Product managers are one of the most sought-after jobs at just about any company, especially for newly minted MBA graduates. In this article, I’ll explain why that is the case, and pulling from my years of experience as a product manager, walk you through exactly what it is that they do.
What is it and why is it such a popular role?
The answer will vary depending on company size, type of product (physical hardware vs software), etc. I’ll touch on those differences later, but fundamentally, a product manager is the person responsible for the success of a particular product or product line. That’s what it boils down to. You’re measured on the financial success of a product. And whatever it takes to make a product successful, that’s what you do.
As you might imagine, there’s a lot that goes into the success of a product, but ordinarily a product manager is heavily focused on the business, and they’re examining various parts of the business like marketing, sales, supply chain, pricing, customers, and market data. And depending on the size of the company, there may be teams focused on all those functions, and it’s your job to influence and work with all of them to make a product successful.
Product Managers are the Quarterbacks
One analogy I like to make is that product managers are like quarterbacks in American football.
As a quarterback, you make the plays happen, and you work with your team to execute, and your team is made up of a lot of different roles. You’re not personally executing all those roles, you’re not the one catching passes, running with the ball, or blocking, but you influence how a play is executed and you have to be familiar enough with everyone’s role, to be an effective play caller.
So too, as a product manager, you have to be familiar enough with your various stakeholders in sales, marketing, pricing, supply chain, etc, to effectively launch a product, be successful with it, and take it to the end of its lifecycle.
All of what I described it what a product manager is at its core. But there are some differences based on company size and type of product:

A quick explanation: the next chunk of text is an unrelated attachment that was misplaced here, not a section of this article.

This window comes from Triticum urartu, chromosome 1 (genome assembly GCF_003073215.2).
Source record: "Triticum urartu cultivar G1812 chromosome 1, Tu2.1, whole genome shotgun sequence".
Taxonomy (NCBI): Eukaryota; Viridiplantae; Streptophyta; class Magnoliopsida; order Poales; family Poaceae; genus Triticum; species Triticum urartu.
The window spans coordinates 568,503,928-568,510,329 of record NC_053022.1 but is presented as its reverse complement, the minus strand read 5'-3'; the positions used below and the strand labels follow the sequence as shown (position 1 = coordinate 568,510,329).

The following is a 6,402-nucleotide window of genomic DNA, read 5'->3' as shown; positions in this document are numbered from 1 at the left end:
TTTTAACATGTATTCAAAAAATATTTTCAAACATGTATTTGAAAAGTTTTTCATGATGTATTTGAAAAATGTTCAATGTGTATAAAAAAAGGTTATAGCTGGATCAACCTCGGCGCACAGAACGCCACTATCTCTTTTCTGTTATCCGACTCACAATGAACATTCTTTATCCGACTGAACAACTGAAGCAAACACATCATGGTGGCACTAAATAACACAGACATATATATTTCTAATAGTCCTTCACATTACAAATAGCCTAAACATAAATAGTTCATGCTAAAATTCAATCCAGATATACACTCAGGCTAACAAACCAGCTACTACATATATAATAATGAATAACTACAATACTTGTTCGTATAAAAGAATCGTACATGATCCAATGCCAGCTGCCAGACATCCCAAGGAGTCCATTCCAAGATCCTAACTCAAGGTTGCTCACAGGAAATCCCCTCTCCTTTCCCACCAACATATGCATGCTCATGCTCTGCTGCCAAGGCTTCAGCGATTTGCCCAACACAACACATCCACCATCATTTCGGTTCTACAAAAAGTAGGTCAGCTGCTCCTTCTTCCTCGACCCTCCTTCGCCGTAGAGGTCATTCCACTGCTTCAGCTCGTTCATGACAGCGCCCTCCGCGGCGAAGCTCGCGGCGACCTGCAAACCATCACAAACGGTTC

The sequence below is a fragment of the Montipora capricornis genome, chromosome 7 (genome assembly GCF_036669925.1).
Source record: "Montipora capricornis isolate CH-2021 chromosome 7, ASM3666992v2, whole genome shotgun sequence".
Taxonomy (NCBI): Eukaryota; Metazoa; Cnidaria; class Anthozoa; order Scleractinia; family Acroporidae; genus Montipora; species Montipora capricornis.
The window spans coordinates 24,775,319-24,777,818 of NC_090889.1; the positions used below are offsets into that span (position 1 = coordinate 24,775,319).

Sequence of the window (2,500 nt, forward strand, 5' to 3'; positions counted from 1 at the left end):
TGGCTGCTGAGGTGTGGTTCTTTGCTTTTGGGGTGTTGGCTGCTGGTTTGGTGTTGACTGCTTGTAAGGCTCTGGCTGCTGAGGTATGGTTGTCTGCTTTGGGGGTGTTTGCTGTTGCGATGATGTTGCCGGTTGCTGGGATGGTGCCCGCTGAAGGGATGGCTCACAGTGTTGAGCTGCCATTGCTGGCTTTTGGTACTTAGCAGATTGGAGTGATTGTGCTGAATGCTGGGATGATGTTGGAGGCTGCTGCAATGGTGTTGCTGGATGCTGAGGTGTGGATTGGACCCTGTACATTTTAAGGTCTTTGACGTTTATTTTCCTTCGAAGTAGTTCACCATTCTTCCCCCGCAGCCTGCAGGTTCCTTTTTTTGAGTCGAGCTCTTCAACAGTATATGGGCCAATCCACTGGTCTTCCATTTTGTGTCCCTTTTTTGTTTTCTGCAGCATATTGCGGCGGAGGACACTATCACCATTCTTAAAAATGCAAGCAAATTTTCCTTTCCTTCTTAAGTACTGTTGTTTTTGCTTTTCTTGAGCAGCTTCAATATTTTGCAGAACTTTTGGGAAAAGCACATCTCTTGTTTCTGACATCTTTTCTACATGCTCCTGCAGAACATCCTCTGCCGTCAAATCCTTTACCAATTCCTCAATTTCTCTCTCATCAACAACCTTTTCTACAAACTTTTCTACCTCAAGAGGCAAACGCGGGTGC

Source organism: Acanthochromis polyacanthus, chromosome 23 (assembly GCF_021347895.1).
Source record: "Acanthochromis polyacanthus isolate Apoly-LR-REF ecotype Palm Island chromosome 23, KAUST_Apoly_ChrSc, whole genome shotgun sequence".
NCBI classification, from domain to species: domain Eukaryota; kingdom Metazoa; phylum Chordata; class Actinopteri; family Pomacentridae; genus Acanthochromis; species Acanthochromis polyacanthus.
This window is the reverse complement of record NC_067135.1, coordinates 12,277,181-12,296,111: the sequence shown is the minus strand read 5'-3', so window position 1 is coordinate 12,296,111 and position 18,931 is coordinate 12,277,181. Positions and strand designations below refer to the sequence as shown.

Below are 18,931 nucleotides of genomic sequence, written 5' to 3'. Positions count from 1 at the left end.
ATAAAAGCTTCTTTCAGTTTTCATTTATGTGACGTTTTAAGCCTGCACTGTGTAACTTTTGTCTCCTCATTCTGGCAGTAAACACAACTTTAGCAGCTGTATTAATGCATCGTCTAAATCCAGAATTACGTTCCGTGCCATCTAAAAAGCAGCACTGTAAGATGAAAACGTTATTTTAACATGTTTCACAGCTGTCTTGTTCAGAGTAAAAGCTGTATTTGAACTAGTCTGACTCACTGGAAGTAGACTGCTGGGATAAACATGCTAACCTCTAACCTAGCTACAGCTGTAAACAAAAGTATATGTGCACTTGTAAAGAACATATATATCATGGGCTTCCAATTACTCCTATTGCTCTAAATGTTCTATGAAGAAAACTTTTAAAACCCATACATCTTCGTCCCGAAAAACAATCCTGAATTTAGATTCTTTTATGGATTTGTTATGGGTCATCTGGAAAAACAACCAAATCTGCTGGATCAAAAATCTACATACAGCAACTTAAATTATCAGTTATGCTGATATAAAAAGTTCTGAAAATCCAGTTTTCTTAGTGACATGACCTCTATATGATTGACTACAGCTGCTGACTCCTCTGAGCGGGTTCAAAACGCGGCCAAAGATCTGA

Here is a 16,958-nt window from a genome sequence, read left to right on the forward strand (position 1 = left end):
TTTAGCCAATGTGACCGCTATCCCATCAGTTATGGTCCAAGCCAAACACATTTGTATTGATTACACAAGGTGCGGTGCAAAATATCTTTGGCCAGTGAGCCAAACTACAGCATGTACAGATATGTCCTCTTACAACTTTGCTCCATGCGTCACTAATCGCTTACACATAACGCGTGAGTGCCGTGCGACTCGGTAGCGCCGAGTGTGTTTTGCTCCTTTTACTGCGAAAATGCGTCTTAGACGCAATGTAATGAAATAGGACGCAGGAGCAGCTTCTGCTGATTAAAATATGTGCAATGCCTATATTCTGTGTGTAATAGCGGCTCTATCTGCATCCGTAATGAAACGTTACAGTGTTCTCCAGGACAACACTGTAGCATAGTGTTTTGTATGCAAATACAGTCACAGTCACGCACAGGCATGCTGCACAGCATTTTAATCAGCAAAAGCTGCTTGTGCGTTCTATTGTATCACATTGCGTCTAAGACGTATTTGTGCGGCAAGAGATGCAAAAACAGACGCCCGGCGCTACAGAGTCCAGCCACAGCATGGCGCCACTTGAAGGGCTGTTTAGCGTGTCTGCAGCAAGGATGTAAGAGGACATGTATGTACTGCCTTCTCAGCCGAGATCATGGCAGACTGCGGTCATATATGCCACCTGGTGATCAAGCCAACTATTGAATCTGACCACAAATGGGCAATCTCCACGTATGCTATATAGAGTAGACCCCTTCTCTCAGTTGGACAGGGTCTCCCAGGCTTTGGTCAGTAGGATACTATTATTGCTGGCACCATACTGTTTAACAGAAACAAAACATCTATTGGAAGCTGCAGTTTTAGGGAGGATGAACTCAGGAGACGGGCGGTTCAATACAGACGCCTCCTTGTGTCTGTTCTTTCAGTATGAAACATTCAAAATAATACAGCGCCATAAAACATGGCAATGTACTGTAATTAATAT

- Small companies – Wear more hats, you’re more involved and hands on with certain groups, and you yourself might take on some of those other functions entirely, like engineering, or pricing
- Large companies – Fewer hats, more focus on running the business, working with other groups and being the connection point on delivering a strategy
- Physical products – You have to worry about supply chain, which is a whole ‘nother animal in and of itself
- Software – Don’t have to worry about supply chain, which is nice, and you have closer communication with customer and engineering for iterative planning and updates
At the end of the day though, you should be the expert on the business of your product and have a stake in making the product line successful.
Ideal Role for Recent MBA Grads?
Now why is this role so sought-after, especially for recent MBAs? If my description so far hasn’t implied it yet – the reason this role is so popular is because it applies almost everything you learn in your MBA program. Virtually every function of business is involved in this role to one degree or another.
For non-MBAs, it’s appealing for a similar reason. You get ownership of a product and a number, and it’s up to you to help deliver results. You get alot of practical business experience in doing so that can turn into doing the job more effectively, or transition into another role and be a good fit.
To top it all off, these roles tend to be well-paying because companies want to attract good talent for such an important role that requires the candidate to have strong business sense and be a great communicator across different functional groups.
At this point, hopefully you’re convinced that this may be a future role for you – it’s one I highly recommend everyone do at some point in their career as the experience you gain is invaluable.
Thanks for reading – I’ll see you around!